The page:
Day Five Recap


June 13: Happy birthday to my big brother. 🙂

D5 KOAofficeAltitude sickness symptoms persisted, but eased once we dropped about 1,000 feet later in the day. Len got up early, but I slept in until seven (we’d crossed another timeline and gained an hour so it was really eight), had granola, coffee (Len had it ready when I got back from showering), and grapefruit juice. D5 KOAWe sat in the sun, put the umbrella up for shade, and then, because we had WiFi, spent some time online. While we were working, someone at the campground began to play Taps on a bugle, then Reveille, then The Boogie-Woogie Bugle Boy of Company B, then Reveille again. I found it rather entertaining—both the music and Len’s irritation with the music.

We checked out and cruised down into Central City, hit the Safeway for that sewing kit I’ve been wanting, as well as a few more incidentals–all entirely boring everyday stuff that most of us take for granted until we’re roughing it and suddenly soap becomes the most miraculous of luxuries.

D5Argo mineAfter re-icing the cooler, we took a tour of the ARGO Mine and Mill, a fascinating historical site from the industrial revolution. Our guide (Wyatt) was a young guy, knowledgeable and personable, and he didn’t shy away from any of our questions—and we had a ton. Most of the mine was still intact (although some of the larger cast-iron machinery had been taken and repurposed for the war effort during WWII.) We were the on

D5 Mary hardhat

Hard-hat Mary

ly ones on the tour and he took us through everything, including into part of the mine, through every level of the five-story mill building, and at the bottom we panned for gold. I had four gold flakes and Len had five (but who’s counting?). I also had a tiny grain of bright red garnet (Tomato!). In the gift shop I bought an ammonite fossil, 390 million years old. I’m such a nut for fossils and the natural world as it existed in a geologic time–as far removed from us today as the surface of Jupiter. It’s like staring into space and trying to fathom what we’re seeing (including light from stars that may already have died). Mind blowing. (And no, I have not been sampling the legal weeds of Colorado, merely getting by on much less oxygen than usual.)

 

D5 road crap

Road gunk.

Don’t tell Len, but I had a man named Boyd Crowder on my mind all day. Given all the mining stuff we saw (drills, dynamite, shakers, slurry, smelting, sledgehammers), I suppose that’s Justified.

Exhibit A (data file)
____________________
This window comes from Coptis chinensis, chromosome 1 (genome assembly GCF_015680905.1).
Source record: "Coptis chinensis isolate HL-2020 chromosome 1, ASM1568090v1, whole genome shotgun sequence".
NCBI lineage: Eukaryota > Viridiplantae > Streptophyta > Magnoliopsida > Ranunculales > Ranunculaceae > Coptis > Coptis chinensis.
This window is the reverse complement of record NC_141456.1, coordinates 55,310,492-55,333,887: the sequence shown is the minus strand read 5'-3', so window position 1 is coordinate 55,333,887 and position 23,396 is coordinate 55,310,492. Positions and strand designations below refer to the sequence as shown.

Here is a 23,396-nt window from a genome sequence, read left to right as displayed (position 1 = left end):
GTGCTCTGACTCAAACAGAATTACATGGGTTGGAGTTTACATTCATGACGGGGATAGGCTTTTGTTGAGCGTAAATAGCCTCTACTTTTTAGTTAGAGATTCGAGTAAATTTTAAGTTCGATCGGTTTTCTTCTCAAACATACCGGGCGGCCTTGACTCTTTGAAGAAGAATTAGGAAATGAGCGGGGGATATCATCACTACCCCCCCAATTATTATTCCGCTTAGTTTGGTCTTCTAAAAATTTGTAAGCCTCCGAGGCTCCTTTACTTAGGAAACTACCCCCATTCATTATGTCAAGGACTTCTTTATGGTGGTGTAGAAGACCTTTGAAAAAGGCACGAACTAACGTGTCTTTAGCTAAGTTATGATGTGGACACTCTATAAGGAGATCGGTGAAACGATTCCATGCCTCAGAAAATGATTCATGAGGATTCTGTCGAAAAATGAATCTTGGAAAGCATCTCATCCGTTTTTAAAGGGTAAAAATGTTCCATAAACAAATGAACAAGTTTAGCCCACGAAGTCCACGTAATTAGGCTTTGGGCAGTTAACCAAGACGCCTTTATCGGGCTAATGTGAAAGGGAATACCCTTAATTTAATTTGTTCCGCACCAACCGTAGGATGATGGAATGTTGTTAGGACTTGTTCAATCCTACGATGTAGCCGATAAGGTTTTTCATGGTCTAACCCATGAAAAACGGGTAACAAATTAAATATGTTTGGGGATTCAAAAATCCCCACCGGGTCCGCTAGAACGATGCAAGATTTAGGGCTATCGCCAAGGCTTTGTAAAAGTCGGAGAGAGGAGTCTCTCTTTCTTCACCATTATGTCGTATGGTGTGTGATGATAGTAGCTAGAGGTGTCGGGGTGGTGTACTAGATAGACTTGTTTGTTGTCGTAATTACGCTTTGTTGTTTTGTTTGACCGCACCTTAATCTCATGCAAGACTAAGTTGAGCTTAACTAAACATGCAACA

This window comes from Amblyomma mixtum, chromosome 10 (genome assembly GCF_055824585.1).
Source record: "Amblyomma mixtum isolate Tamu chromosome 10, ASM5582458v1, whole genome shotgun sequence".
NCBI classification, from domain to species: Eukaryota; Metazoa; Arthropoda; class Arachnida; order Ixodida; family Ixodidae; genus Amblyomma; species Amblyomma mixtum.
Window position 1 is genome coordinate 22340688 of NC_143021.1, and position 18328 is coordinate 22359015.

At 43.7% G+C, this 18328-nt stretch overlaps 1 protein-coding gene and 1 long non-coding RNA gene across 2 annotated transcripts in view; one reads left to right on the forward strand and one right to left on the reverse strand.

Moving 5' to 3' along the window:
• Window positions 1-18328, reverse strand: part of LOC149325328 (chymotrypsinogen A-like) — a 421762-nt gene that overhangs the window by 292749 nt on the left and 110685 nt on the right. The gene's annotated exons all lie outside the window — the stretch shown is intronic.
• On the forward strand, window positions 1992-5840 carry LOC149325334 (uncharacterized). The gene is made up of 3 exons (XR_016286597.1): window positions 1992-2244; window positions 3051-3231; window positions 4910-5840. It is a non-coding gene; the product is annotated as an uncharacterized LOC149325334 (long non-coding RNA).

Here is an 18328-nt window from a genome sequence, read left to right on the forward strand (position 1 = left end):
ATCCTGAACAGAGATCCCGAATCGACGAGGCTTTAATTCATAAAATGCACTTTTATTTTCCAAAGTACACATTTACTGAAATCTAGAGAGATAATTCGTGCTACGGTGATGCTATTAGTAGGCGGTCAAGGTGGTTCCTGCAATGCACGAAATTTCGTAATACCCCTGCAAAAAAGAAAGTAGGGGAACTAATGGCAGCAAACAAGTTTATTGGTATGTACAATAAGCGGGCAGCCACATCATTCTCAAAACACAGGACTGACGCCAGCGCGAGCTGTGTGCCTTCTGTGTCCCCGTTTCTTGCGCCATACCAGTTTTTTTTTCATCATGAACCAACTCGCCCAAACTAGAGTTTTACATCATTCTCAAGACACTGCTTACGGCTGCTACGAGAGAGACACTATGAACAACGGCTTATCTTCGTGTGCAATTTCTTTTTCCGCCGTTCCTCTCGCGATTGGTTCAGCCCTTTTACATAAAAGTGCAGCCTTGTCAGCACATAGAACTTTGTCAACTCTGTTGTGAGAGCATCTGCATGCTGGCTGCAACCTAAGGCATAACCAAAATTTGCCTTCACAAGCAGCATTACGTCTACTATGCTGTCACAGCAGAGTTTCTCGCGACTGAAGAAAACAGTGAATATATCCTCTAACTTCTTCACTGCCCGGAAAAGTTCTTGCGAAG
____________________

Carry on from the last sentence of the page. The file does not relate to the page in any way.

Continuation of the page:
We had sandwiches on the road, Len went to a car wash after all the dusty switchback roads, and then we turned into Golden Gate Canyon State Park, only to find that they had just put down a heavy layer of black oil sludge on the road for “dust-reduction.” If you D5 road to campsiteknow Len, you can imagine how thrilled he was—in his newly washed white Jeep and white teardrop trailer.

D5 campsiteOur campsite was lovely, 9,100 feet in elevation. Feeling pretty good, just a little tired, but that should pass. The wind was howling, though, so instead of the planned salad–we’d have been chasing it all over the picnic table—we had a Tex-Mex dish with ham and corn from the freezer, hot sauce and spices and chopped scallions from my garden back home.

Campsite reading: The Heaven of Animals by David James Poissant. So good!! (Also, ceck out my old-faithful leather hiking boots–a pair Heaven of Animalsthat I’ve had and loved for years and worn for hundreds of miles of trails–they’re no longer any good for the sustained heavy weight of backpacking, but still great for daily wear, especially after Len oiled them and spiffed them up while I was in Florida.)

Random gearhead facts: If there’s ever a second Overland vehicle in our future it will have a gas tank larger than 13.6 gallons and definitely have more than four cylinders.

Lessons Learned: The Coleman stove we bought sucks. Let me count the ways: the push-button ignition is intermittent; the windscreens collapse in the slightest breeze; it has two burner levels (OFF, and FOREST FIRE); lots of heat is wasted and it takes forever even for water to boil; the burner controls don’t lock into the off position so it’s easy to turn on the propane and get a rush of gas before you’ve thought about turning the knob to light it. Yes, a higher quality camp stove is definitely in our future. We can keep this one for when the power goes out at home.

Next Up:  Visiting friends in Lakewood on our way to Mueller State Park just west of Manitou Springs near Pike’s Peak.